How to Clean Coins Without Devaluing Them

Coins are part of most of our lives in one way or another. For some of us, they just collect in a container until they are used or traded in. For others, coins can be collected throughout the years, some of which become quite valuable.

Over time, coins of all sorts can and will collect grime and gunk. The method of cleaning depends on the type of coin. For older, condition-sensitive coins, a gentle bath of water and mild hand soap will suffice. For coins that don’t have collectible value, you can use sand, olive oil, and even isopropyl alcohol to get the job done.

The Type of Coin is Important

That’s not necessarily to say the material so much as the purpose of the coin. Everyday change can be cleaned in just about any type of way. That means a lot more options for getting them clean enough to use again.

But for coins that have collectible value, they are oftentimes worth more than their face value. There are coins worth thousands upon thousands of dollars, all contingent on the condition of the coin. In that event, you would want to avoid anything highly abrasive that could damage the surface of the coin.

assorted coins in a pile

Most Effective Ways to Clean Coins

The good news is that there is a solution available no matter what type of coin. The key is to first know what kind of coin you have. Don’t make the mistake of using something meant for regular coins on something older and more condition sensitive.

Old Coins

Before you do anything, do your research to know the value of the coin. Even more importantly, understand how the condition impacts the value. This way, you can take any preventative measures necessary to clean the coins and retain their value.

Fill up two plastic containers with distilled water and a tablespoon of mild hand soap. You will want to use a soft-bristled brush, one that has been well worn in as well as a soft cloth. Mix your hand soap in with the water, creating a soapy mixture.

Let the coins sit in the mixture for about 10 or 15 minutes so that the soap can break down the grime. Take them out, setting them on the cloth. From there, use your brush to gently get the grime off of the coins before putting them back into the water again. Repeat this process as many times as necessary before allowing the coins to air dry.

Using Sand

This method and those that follow are going to be for everyday coins. Remember, you don’t want to use anything that has abrasive qualities to them because they can scratch the coins.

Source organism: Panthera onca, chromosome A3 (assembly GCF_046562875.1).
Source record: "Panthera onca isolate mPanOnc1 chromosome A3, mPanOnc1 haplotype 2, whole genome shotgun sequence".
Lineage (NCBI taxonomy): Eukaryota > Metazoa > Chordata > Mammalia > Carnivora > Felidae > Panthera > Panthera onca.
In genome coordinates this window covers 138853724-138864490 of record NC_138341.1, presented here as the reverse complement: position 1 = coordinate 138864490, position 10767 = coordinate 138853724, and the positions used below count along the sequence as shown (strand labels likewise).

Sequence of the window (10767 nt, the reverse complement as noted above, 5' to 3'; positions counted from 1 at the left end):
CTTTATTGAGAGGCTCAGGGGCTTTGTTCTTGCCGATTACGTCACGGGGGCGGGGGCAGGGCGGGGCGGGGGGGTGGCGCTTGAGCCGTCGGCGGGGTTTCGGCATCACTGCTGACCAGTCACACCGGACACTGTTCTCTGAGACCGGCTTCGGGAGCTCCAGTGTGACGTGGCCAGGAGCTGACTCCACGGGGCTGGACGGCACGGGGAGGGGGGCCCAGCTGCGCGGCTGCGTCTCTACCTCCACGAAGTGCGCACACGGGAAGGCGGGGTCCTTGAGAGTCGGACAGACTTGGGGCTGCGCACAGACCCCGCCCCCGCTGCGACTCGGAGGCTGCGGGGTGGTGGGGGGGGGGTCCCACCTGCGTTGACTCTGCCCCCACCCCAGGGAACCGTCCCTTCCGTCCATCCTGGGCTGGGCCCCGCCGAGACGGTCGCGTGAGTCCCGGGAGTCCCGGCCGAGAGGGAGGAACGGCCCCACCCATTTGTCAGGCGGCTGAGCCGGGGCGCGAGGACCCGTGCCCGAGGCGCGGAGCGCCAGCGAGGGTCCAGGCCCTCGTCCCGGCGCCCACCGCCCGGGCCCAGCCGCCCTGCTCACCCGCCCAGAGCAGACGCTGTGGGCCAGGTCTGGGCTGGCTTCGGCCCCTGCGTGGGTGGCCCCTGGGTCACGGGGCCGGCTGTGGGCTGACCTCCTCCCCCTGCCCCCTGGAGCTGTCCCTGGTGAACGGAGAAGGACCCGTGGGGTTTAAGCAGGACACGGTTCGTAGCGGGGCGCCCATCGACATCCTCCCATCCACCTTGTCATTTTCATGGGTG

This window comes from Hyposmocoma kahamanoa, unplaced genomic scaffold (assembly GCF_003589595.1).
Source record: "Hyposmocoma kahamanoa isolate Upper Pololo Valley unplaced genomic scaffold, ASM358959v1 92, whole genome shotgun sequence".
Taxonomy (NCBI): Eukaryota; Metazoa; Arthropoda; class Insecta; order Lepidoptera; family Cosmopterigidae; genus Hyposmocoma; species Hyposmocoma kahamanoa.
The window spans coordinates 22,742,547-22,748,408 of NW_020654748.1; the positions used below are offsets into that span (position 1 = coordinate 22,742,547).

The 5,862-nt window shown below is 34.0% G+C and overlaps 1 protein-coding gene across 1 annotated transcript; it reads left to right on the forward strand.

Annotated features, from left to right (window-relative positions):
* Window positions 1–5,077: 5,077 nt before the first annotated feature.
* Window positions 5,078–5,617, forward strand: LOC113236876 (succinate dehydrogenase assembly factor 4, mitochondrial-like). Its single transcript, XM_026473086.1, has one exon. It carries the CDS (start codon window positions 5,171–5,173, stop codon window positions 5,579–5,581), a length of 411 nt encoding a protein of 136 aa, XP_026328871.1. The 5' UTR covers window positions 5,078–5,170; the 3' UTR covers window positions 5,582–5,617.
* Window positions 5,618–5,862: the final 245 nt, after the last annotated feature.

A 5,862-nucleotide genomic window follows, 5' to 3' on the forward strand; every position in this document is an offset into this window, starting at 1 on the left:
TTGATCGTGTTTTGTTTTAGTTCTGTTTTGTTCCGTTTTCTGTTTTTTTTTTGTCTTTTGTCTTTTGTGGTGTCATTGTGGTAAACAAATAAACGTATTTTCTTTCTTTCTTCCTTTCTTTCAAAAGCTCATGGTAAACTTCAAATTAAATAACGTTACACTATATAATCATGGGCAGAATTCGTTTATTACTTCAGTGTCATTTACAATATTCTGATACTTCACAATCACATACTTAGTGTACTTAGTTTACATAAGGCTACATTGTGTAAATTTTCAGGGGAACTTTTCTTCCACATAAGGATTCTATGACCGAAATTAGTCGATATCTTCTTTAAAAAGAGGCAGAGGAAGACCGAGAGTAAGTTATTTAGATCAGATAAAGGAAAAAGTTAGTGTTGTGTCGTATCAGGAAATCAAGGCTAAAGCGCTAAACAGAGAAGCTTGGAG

Start with a mixture of warm, soapy water when cleaning silver coins. Put your solution and a small bit of sand into a watertight jar. Finally, drop the coins in, seal the lid, and shake it. After a good shake, take the coins out and rinse them off.

If they look clean enough, use a soft cloth to dry them. Avoid rubbing where possible as they can scratch and damage the coin’s surface.

Isopropyl Alcohol

A great way to clean coins without doing damage to them is using a bath of salt and isopropyl alcohol. Keep in mind that this is more of an abrasive than even the sand method and can do serious damage without the proper care.

Make a bath using a cup of isopropyl alcohol combined with two tablespoons of salt. Mix it together and add the coins into the bowl. Let them soak for about two hours or so, though if they are extremely dirty, you may want to let them sit for up to a week.

This is the important part: rinse with distilled, not tap water. There are chemicals within the tap water that can erode the coins over time. When they are sufficiently clean, lay them out on a soft cloth, dabbing them dry with gentle pressure. Let them air dry the rest of the way.

black and white image of a coin
(Srikanth Popuri, Pexels)

Using Olive Oil

If you want to go with something that is both inexpensive and likely already in your home, olive oil is the right choice. The olive oil is good at separating the dirt from the surface of the coin for a thorough cleaning experience, though it takes substantially longer.

Drop your coins in a bowl and cover them completely with olive oil. Let them sit for a month though you may need to let them go for as long as six months. Should the oil start to look discolored, change it out.

When they start to look cleaner, remove them from the bowl. Clean them off using distilled water and soap, using an old toothbrush to scour them clean. You can also use just a touch of olive oil for polishing older coins that have become tarnished. Just make sure that you gently apply the olive oil and you can help prevent tarnish over time.

How To Clean Tarnished or Corroded Coins